New York’s top court: Parents can legally eavesdrop on kids
ALBANY, N.Y. (AP) — Parents can legally eavesdrop on young children if they reasonably believe it would be in the child’s best interest, the state’s highest court ruled Tuesday, establishing an exception to New York law against wiretaps without the consent of at least one person on a call.
The 4-3 ruling by the Court of Appeals involved a cellphone recording of a man threatening to beat the 5-year-old son of his live-in girlfriend. The boy’s father recorded the conversation.
“The father had a good faith, objectively reasonable basis to believe that it was necessary for the welfare of his son to record the violent conversation he found himself listening to,” Judge Eugene Fahey wrote for the majority. He cautioned that the ruling shouldn’t be interpreted as a way to avoid criminal liability for wiretaps “when a parent acts in bad faith.”
The live-in boyfriend, Anthony Badalamenti, was later convicted of child endangerment, assault and weapon possession. His attorney challenged the tape as inadmissible evidence from illegal eavesdropping.
Fahey cautioned that courts must consider the age and maturity of the child in considering parental eavesdropping. He didn’t specify an age. A key question “is whether the child is capable of formulating well-reasoned judgments of his or her own,” he wrote.
Chief Judge Janet DiFiore and Judges Eugene Pigott Jr. and Michael Garcia agreed with Fahey.
In a dissent, Judge Leslie Stein wrote that the issue raises many policy concerns that should be left to the Legislature, with implications for divorce and custody disputes, criminal proceedings against the minor or others, juvenile delinquency and any other dispute within families.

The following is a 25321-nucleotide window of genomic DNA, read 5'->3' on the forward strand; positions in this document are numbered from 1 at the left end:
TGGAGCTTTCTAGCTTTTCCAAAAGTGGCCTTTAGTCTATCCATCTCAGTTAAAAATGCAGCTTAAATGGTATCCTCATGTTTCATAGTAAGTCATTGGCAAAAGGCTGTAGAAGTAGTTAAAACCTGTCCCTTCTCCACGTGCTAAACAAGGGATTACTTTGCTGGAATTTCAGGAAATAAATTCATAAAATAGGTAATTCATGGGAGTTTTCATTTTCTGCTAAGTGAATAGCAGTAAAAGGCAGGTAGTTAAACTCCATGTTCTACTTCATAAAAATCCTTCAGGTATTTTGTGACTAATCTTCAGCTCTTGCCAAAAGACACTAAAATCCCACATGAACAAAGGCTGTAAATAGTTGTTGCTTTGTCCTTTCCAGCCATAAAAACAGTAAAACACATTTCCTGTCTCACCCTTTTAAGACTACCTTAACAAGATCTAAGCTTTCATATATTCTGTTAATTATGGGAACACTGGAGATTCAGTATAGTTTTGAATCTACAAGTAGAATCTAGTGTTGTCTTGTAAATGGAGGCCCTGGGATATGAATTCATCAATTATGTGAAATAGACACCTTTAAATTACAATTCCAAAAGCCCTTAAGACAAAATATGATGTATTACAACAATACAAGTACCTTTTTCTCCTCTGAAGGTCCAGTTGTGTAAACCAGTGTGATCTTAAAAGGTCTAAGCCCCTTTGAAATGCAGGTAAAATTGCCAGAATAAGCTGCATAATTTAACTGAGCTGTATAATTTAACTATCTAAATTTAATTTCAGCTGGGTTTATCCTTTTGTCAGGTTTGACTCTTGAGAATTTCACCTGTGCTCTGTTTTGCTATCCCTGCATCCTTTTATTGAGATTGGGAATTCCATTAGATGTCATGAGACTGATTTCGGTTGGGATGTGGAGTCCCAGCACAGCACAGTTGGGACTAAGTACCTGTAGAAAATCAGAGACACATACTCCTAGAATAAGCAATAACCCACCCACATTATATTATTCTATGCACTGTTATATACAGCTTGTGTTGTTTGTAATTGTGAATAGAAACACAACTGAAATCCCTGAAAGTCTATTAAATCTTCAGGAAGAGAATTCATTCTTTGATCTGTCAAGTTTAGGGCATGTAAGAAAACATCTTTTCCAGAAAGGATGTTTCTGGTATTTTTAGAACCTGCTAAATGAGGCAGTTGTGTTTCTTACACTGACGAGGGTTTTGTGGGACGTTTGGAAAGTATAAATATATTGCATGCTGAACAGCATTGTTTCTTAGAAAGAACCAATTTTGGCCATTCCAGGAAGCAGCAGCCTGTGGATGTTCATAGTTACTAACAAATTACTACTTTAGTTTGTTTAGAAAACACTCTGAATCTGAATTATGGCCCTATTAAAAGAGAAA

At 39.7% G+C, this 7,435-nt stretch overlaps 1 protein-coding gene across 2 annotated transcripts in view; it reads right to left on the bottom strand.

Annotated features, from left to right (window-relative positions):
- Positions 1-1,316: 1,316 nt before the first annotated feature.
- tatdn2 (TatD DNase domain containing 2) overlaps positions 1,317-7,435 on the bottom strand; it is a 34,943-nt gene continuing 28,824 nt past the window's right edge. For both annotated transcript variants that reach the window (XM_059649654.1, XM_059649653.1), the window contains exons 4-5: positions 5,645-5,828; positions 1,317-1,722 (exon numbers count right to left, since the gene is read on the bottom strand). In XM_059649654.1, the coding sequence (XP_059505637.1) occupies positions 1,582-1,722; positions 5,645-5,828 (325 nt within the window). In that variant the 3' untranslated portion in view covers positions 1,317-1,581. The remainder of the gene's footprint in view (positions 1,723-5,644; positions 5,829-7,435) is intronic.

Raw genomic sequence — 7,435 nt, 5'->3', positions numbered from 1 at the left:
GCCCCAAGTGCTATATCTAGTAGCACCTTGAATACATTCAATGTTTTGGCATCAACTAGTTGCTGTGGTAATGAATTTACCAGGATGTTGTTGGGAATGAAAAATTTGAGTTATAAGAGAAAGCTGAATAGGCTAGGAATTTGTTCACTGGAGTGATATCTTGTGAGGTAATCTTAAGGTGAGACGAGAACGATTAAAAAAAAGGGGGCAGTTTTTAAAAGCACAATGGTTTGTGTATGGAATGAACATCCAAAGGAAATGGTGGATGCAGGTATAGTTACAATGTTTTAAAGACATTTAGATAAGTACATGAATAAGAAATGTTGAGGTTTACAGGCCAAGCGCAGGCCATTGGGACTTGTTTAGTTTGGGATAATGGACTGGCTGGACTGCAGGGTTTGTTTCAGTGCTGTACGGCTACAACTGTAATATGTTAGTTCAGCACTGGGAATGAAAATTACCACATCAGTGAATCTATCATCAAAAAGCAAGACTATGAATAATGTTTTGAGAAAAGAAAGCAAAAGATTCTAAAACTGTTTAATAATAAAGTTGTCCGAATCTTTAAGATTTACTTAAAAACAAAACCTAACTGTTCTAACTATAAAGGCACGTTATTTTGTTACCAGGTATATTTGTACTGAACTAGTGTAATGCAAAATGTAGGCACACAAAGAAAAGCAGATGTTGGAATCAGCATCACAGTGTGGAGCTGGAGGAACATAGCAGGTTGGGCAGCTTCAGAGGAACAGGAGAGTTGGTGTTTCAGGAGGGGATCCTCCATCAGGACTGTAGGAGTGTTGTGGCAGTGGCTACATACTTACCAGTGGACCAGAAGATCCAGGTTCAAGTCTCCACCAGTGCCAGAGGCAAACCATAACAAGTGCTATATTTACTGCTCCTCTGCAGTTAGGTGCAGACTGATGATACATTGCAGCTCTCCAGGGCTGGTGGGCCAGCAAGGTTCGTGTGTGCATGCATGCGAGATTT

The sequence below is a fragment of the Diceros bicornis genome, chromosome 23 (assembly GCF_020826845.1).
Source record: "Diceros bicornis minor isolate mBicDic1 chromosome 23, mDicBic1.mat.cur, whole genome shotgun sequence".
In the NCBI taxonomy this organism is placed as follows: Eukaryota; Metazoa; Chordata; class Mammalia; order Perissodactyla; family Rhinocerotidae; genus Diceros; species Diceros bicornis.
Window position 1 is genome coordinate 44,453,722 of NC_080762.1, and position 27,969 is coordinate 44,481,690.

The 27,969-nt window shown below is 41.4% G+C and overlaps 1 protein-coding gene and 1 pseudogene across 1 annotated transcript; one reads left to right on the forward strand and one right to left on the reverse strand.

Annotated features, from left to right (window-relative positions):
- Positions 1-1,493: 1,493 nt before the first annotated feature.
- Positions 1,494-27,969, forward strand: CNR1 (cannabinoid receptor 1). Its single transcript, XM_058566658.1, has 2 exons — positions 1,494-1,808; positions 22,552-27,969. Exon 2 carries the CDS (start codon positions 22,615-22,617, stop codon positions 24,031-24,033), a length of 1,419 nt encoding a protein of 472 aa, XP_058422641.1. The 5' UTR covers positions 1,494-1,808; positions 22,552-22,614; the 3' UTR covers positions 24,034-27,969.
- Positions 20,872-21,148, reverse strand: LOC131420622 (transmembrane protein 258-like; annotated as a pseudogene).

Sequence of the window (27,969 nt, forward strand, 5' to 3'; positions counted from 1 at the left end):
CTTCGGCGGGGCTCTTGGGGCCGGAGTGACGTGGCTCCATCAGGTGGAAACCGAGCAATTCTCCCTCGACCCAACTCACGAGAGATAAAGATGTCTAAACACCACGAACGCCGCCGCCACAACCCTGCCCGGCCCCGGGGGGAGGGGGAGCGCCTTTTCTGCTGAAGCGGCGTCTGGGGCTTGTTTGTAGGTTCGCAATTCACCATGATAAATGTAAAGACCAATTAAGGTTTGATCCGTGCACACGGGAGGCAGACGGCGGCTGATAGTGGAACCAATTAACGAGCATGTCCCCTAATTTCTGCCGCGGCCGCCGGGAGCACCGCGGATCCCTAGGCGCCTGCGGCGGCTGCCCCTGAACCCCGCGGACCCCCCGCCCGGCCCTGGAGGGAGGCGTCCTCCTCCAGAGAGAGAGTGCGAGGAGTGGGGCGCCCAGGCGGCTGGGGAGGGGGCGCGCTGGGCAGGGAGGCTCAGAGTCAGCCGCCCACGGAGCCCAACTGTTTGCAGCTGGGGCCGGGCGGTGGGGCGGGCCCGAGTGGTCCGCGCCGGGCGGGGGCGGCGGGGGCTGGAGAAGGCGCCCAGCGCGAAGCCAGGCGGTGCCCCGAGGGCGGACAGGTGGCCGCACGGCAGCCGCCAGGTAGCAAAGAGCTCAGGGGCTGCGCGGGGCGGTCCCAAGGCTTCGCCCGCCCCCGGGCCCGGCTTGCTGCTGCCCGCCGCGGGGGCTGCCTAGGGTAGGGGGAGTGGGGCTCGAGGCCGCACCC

Even in this case, the father didn’t notify authorities or share the tape until after Badalamenti and the boy’s mother were arrested months later when neighbors heard screaming and crying and called police, Stein wrote. The majority’s ruling fails to answer whether a parent can eavesdrop over the explicit refusal of an older child who’s talking to his or her other parent, she wrote.
Judges Jenny Rivera and Sheila Abdus-Salaam joined Stein’s dissent.
“We are pleased that the court accepted our common sense argument that parents absolutely have the right to use a recording such as this one to protect their child,” District Attorney Madeline Singas said.
But Attorney Marianne Karas, who represented Badalamenti, said the court majority reached its conclusion without an initial threshold finding that the father taping the call was acting in his child’s best interests. “He didn’t do anything until way way after the arrest. If you are in mortal danger, would you like me to record this conversation? Would that help you?”
In a previous New York case, a midlevel court in Brooklyn upheld a mother’s use of putting a recorder in her autistic son’s backpack to tape suspected abuse by his bus matron, which was allowed as evidence of child endangerment. However, Tuesday’s decision establishes case law for the state expected to have a larger impact.
“From my point of view, and the point of view of attorneys who practice divorce and family law, this case does potentially open up a Pandora’s box,” said attorney Eric Tepper, vice chairman of the New York State Bar Association’s Family Law Section. “Even though this is a criminal case, you might envision that in custody cases or in divorce cases, a parent might be tape recording a child’s communications with someone else.”
The New York court said the “vicarious consent” doctrine was adopted by a federal court in Utah in 1993 and the federal appeals court in Cincinnati in 1998.
At least a dozen other states have recognized that doctrine, according to Nassau County prosecutors who used the tape against Badalamenti. They are Alabama, Arizona, Delaware, Iowa, Louisiana, Maine, Massachusetts, New Jersey, North Carolina, South Carolina, Tennessee and Texas.